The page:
Date: April 16, 2005
California prison guards do crossword puzzles for 'training'
SACRAMENTO, Calif. (AP) – California prison officials ordered an end to using word puzzles as a substitute for guard training Friday after a state assemblyman questioned how finding hidden words such as elf, snow and gingerbread prepare officers to handle dangerous convicts.
Guards at some prisons were being told they could complete nearly one-quarter of their annual training by doing word-search and crossword puzzles on the job.
Correctional officers are supposed to receive 52 hours of training each year in such things as firearms, use of force and transporting prisoners. Forty hours are hands-on but Department of Corrections spokesman Todd Slosek said a union contract that took effect last July required the remaining 12 hours be spent studying bulletins with policy changes, administrative directives – and puzzles.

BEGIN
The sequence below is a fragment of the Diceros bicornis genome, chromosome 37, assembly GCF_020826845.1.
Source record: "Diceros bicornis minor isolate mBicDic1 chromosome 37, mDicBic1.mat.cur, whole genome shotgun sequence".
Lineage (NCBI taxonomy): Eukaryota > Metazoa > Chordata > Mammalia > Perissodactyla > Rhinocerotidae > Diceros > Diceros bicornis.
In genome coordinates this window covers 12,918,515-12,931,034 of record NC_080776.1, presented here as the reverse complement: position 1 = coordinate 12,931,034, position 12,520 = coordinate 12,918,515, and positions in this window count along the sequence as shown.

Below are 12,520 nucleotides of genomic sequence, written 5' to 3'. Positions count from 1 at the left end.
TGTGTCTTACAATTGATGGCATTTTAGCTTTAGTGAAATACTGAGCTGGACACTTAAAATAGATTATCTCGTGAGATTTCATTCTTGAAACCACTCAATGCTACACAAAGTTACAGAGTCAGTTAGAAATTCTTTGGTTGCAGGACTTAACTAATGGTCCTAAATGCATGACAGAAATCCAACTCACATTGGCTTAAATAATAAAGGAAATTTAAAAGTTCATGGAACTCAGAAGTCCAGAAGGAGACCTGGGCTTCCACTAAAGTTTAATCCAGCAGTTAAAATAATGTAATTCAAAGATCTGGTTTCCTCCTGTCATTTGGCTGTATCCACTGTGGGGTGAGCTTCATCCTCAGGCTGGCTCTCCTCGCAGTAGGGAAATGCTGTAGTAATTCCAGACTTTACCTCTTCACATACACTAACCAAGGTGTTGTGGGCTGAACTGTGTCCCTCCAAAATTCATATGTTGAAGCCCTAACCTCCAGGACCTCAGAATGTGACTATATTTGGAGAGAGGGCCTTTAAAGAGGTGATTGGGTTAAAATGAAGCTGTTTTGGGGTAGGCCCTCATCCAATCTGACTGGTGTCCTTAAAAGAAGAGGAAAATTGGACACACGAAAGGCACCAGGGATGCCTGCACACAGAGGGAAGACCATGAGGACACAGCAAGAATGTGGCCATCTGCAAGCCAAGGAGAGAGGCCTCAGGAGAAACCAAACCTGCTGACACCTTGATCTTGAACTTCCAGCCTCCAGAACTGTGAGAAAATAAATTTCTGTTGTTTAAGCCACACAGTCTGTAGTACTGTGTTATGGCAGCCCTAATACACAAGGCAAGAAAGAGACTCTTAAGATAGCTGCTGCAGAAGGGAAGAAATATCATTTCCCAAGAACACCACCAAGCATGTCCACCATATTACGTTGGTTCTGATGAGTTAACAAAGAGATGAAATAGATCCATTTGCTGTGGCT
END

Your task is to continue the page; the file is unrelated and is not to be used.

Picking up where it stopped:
One exercise required guards to find the names of professional football teams hidden among a jumble of letters: "Complete the word find puzzle below and submit it...to receive one hour...credit. Good luck and have fun!"
"It's unbelievable what they're doing," Assemblyman Rudy Bermudez said.
"Just totally unacceptable."
In a memo Friday, two Corrections Department chief deputy directors said the puzzles can still be included but can no longer be considered part of the training program or completed to earn training credit.
Lance Corcoran, a union official, blamed the puzzle practice on a lack of funding for real training.